The demonstrations, which started in Rio de Janeiro and then swept through the country’s major cities, were sparked by the rising of a bus fare by BRL$0.20 (6p), but soon came to represent a host of growing frustrations. At their core, the Brazilian public is asking why, when their public services are suffering, the government is spending big on major sports events, such as the 2014 World Cup (£15bn) and the 2016 Olympics (£9bn).
Just prior to the outbreak of discontent, filmmaker Carla Dauden posted a video outlining much of what the average Brazilian is protesting. The clip, titled No, I’m Not Going To The World Cup, has been watched two-and-a-half million times.
Dauden says: “Some politicians argue the World Cup and the Olympics are the incentive our country needs to get better. So wait, what? We’ve been paying taxes all these years for what? What country needs an incentive to look after its people? Suddenly there’s all this money to build stadiums…. We don’t need stadiums, we need education. We don’t need Brazil to look good for the world, we need healthcare.”
Rio-based Londoner Matthew Richmond was moved to join locals in the streets and says reports of violence are exaggerated. ”The mood is of jubilation, unity, relief. A lot of people have been waiting a long time,” he tells TNT. “The protests are as you’d probably expect – 95 per cent are peaceful. Remarkably so, in fact. The amazing thing is that the efforts of some to discredit the protests due to the violence isn’t working.”
BBC economic editor Paul Mason has drawn a parallel between the protests and the Berlin Wall’s fall: “Just as in 1989, when we found that people in East Europe preferred individual freedom to communism, today capitalism is becoming identified with the rule of unaccountable elites.”Here are the main issues for protesters.
There was great joy when Brazil won hosting rights to the World Cup – it seemed deeply fitting for a nation that has arguably contributed more to the world game than any other. But the upheaval required for a wide-reaching infrastructure development scheme has caused problems.
“The World Cup and the Olympics have been generating very problematic processes – forced removals and an increase in living costs in particular cities,” explains Dr Magalhães Wallace, a Cambridge University research associate whose recent work has centred on urban transformation, security and violence in Brazil.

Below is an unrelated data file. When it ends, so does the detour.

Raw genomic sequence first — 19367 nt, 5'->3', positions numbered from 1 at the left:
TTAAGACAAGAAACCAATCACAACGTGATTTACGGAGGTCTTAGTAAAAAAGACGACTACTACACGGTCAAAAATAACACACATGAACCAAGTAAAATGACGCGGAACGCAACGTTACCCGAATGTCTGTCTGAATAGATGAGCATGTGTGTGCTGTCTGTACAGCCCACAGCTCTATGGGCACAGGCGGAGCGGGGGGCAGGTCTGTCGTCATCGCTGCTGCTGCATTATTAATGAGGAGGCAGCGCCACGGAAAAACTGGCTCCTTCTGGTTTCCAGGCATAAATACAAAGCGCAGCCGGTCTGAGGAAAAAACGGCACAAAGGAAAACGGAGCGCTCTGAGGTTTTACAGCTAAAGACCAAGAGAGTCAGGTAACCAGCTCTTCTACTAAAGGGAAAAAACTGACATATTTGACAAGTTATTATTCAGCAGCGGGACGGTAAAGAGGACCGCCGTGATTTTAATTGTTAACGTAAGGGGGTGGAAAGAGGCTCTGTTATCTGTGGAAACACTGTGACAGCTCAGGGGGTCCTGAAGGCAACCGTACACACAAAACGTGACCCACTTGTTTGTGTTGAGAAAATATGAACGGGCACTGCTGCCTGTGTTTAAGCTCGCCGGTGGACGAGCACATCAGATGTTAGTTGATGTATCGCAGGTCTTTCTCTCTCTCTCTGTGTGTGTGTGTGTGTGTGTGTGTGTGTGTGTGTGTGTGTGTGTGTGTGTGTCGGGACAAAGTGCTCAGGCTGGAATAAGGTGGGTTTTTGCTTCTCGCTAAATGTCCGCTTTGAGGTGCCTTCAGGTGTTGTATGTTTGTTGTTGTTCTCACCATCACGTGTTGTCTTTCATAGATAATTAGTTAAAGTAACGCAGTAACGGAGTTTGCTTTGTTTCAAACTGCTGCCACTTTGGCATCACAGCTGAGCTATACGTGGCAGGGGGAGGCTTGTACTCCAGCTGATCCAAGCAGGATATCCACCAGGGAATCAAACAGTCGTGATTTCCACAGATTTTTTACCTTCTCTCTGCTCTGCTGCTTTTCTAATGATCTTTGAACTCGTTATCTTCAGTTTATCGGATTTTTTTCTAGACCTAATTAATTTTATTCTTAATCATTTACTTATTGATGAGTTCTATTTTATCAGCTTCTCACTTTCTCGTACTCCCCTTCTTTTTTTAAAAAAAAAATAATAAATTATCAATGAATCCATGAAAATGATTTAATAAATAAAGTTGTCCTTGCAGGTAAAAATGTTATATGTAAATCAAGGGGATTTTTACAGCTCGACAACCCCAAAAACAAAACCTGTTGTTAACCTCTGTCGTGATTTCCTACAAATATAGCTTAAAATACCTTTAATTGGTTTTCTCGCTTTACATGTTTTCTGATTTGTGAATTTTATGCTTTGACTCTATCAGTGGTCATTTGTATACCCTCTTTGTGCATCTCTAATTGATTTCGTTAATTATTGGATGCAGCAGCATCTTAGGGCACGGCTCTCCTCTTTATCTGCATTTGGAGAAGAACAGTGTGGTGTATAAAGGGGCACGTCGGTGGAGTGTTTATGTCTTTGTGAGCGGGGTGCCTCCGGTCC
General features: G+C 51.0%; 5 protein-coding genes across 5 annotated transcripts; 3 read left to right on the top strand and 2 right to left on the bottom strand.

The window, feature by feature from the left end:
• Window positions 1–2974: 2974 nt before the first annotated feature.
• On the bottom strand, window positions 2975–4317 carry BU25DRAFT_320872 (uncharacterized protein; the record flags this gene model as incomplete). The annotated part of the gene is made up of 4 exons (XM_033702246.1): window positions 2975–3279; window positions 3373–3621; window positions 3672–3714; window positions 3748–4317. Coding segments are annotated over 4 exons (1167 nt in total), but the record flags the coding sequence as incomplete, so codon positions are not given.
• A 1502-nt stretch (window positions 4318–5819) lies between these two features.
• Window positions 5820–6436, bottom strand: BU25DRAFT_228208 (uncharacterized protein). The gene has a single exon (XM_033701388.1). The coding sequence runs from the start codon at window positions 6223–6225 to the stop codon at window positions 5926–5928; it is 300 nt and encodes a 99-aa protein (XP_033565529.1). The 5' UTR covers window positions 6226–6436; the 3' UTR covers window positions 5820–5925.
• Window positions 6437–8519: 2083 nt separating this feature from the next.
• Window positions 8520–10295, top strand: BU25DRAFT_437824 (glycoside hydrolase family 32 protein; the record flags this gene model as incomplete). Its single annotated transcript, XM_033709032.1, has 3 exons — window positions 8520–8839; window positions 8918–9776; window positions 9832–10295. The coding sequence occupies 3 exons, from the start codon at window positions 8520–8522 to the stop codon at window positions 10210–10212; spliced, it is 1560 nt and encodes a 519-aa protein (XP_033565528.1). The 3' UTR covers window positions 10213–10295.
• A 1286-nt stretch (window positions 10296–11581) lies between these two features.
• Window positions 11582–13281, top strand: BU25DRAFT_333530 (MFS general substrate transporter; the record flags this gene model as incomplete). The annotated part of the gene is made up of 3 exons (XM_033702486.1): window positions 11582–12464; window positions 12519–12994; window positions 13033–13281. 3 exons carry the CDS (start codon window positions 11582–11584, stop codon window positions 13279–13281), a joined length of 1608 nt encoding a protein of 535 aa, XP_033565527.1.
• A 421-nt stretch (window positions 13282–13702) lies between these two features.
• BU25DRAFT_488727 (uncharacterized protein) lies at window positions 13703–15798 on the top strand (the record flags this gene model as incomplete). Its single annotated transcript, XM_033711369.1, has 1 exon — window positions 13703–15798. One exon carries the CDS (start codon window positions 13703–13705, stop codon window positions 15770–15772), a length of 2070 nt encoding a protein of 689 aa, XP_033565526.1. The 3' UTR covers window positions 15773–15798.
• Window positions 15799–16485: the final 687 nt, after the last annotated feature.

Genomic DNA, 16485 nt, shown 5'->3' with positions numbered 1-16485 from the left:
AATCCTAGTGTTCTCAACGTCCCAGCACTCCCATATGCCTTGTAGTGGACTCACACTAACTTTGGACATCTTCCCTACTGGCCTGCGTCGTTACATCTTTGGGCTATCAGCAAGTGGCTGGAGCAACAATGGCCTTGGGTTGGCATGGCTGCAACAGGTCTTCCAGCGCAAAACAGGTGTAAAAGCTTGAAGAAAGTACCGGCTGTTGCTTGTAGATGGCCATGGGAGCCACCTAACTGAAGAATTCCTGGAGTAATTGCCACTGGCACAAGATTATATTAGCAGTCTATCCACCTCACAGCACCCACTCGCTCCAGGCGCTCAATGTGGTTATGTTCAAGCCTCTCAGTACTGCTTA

The huge stadium-building programme required began in earnest with many being constructed in remote locations. The Amazonia Arena, for example, is a 46,000-seater stadium being built in the remote city of Manaus, surrounded on almost all sides by at least 600 miles of unbroken rainforest. The local football team rarely sees crowds of more than a few thousand fans. “These stadiums are going to cost millions to maintain after the World Cup,” Dauden says.
Poor social services
In 2010, a video of a doctor in a moment of anger at one of Brazil’s small public clinics went viral. The clip crystalised the discontent felt by Brazilians forced to rely on an abysmal public healthcare service. Standing at the door of a tiny, dirty clinic, she says: “I am a doctor, I am revolted, I am alone in this crap here. There is nothing I can do for the excess of sick patients, and the secretariat, the governor, they don’t do anything.”
“Brazil has become much richer over the past decade, but public services have not improved,” Richmond says. “I think it is about the money that has been spent – many feel misspent and misappropriated – by various levels of government and capitalist construction giants.”
Brazil has the highest HIV rate outside Africa, and an infant mortality rate of 20 per 1000 births, way above the average of 4.5 in most Western nations.
Many protesters feel the World Cup and Olympics are being used to ‘announce’ Brazil’s arrival on an international stage, and their anger is also focused at the organisations behind these events.
“There is a great deal of antagonism toward a political class that is perceived to be nepotistic, self-serving and generally divorced from the citizenry,” Dr Magalhães Wallace explains.
“The World Cup and Olympics are incredibly anti-democratic institutions,” Richmond adds. “FIFA and the IOC [International Olympic Committee] form agreements with (in the case of Brazil at least) an elected government, but the contents of that agreement are never up for public discussion. They place extremely high, one-size-fits-all demands on the host nations regardless of local circumstances.”
The Brazilian government has been accused of what some call a ‘stick and stick’ approach to rehousing and quelling protest around the development necessary for the Games.
Some claim the government is using extra-judicial justice to remove alleged gang members from neighbourhoods and hold them for an extended period without charge and convicting other people on scant evidence.
More worrying for Richmond is the displacement of the defenceless. He alleges some tribes-people were forcibly removed from their homes to make way for a sports museum. “Genuinely unique places have to be removed to make way for identikit consumer spaces,” he claims.
Dr Magalhães Wallace says this is representative of the wider issues: “How powerful and vivid an image this is – one that captures the paradoxical nature of the projects.”